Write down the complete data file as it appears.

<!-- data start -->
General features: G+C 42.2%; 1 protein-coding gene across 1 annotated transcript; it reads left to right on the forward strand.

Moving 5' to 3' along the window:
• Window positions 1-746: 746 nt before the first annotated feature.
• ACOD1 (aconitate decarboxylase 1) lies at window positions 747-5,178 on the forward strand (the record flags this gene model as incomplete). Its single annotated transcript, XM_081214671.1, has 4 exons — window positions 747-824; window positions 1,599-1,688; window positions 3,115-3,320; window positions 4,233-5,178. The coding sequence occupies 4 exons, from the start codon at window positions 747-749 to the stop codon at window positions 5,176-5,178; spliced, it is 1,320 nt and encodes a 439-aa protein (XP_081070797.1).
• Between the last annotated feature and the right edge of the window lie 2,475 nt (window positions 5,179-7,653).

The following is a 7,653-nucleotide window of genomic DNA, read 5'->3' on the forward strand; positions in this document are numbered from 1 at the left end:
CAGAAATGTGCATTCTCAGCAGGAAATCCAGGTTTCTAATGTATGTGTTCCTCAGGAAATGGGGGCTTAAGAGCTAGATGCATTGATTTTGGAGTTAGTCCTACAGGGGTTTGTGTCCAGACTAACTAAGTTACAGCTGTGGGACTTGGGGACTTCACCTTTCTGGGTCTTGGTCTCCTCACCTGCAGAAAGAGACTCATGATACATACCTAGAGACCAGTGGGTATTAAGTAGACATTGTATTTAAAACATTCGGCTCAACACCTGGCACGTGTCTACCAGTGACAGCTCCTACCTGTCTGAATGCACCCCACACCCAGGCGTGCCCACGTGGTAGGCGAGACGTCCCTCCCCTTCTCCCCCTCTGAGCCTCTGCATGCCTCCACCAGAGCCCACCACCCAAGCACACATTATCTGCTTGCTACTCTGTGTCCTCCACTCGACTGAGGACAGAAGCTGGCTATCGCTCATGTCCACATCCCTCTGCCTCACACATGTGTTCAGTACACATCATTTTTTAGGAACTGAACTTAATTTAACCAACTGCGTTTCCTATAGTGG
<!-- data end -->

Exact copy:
General features: G+C 42.2%; 1 protein-coding gene across 1 annotated transcript; it reads left to right on the forward strand.

Moving 5' to 3' along the window:
• Window positions 1-746: 746 nt before the first annotated feature.
• ACOD1 (aconitate decarboxylase 1) lies at window positions 747-5,178 on the forward strand (the record flags this gene model as incomplete). Its single annotated transcript, XM_081214671.1, has 4 exons — window positions 747-824; window positions 1,599-1,688; window positions 3,115-3,320; window positions 4,233-5,178. The coding sequence occupies 4 exons, from the start codon at window positions 747-749 to the stop codon at window positions 5,176-5,178; spliced, it is 1,320 nt and encodes a 439-aa protein (XP_081070797.1).
• Between the last annotated feature and the right edge of the window lie 2,475 nt (window positions 5,179-7,653).

The following is a 7,653-nucleotide window of genomic DNA, read 5'->3' on the forward strand; positions in this document are numbered from 1 at the left end:
CAGAAATGTGCATTCTCAGCAGGAAATCCAGGTTTCTAATGTATGTGTTCCTCAGGAAATGGGGGCTTAAGAGCTAGATGCATTGATTTTGGAGTTAGTCCTACAGGGGTTTGTGTCCAGACTAACTAAGTTACAGCTGTGGGACTTGGGGACTTCACCTTTCTGGGTCTTGGTCTCCTCACCTGCAGAAAGAGACTCATGATACATACCTAGAGACCAGTGGGTATTAAGTAGACATTGTATTTAAAACATTCGGCTCAACACCTGGCACGTGTCTACCAGTGACAGCTCCTACCTGTCTGAATGCACCCCACACCCAGGCGTGCCCACGTGGTAGGCGAGACGTCCCTCCCCTTCTCCCCCTCTGAGCCTCTGCATGCCTCCACCAGAGCCCACCACCCAAGCACACATTATCTGCTTGCTACTCTGTGTCCTCCACTCGACTGAGGACAGAAGCTGGCTATCGCTCATGTCCACATCCCTCTGCCTCACACATGTGTTCAGTACACATCATTTTTTAGGAACTGAACTTAATTTAACCAACTGCGTTTCCTATAGTGG